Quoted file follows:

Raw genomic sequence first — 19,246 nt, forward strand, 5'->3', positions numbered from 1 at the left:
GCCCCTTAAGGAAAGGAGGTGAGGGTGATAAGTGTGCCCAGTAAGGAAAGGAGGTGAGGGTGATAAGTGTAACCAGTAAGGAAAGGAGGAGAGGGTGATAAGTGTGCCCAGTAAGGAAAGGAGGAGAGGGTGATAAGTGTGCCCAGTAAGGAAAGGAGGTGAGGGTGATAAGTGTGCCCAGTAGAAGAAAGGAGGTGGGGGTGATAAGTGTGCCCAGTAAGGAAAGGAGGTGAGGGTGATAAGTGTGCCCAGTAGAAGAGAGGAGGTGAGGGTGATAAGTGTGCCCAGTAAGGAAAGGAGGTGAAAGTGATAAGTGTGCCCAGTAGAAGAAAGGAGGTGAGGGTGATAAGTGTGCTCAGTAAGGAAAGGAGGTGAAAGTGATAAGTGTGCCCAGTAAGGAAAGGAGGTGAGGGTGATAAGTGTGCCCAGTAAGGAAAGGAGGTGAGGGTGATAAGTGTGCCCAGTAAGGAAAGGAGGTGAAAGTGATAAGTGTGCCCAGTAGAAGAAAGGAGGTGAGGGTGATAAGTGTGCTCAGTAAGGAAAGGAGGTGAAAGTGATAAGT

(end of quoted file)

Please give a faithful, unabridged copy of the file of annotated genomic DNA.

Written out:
Raw genomic sequence first — 19,246 nt, forward strand, 5'->3', positions numbered from 1 at the left:
GCCCCTTAAGGAAAGGAGGTGAGGGTGATAAGTGTGCCCAGTAAGGAAAGGAGGTGAGGGTGATAAGTGTAACCAGTAAGGAAAGGAGGAGAGGGTGATAAGTGTGCCCAGTAAGGAAAGGAGGAGAGGGTGATAAGTGTGCCCAGTAAGGAAAGGAGGTGAGGGTGATAAGTGTGCCCAGTAGAAGAAAGGAGGTGGGGGTGATAAGTGTGCCCAGTAAGGAAAGGAGGTGAGGGTGATAAGTGTGCCCAGTAGAAGAGAGGAGGTGAGGGTGATAAGTGTGCCCAGTAAGGAAAGGAGGTGAAAGTGATAAGTGTGCCCAGTAGAAGAAAGGAGGTGAGGGTGATAAGTGTGCTCAGTAAGGAAAGGAGGTGAAAGTGATAAGTGTGCCCAGTAAGGAAAGGAGGTGAGGGTGATAAGTGTGCCCAGTAAGGAAAGGAGGTGAGGGTGATAAGTGTGCCCAGTAAGGAAAGGAGGTGAAAGTGATAAGTGTGCCCAGTAGAAGAAAGGAGGTGAGGGTGATAAGTGTGCTCAGTAAGGAAAGGAGGTGAAAGTGATAAGT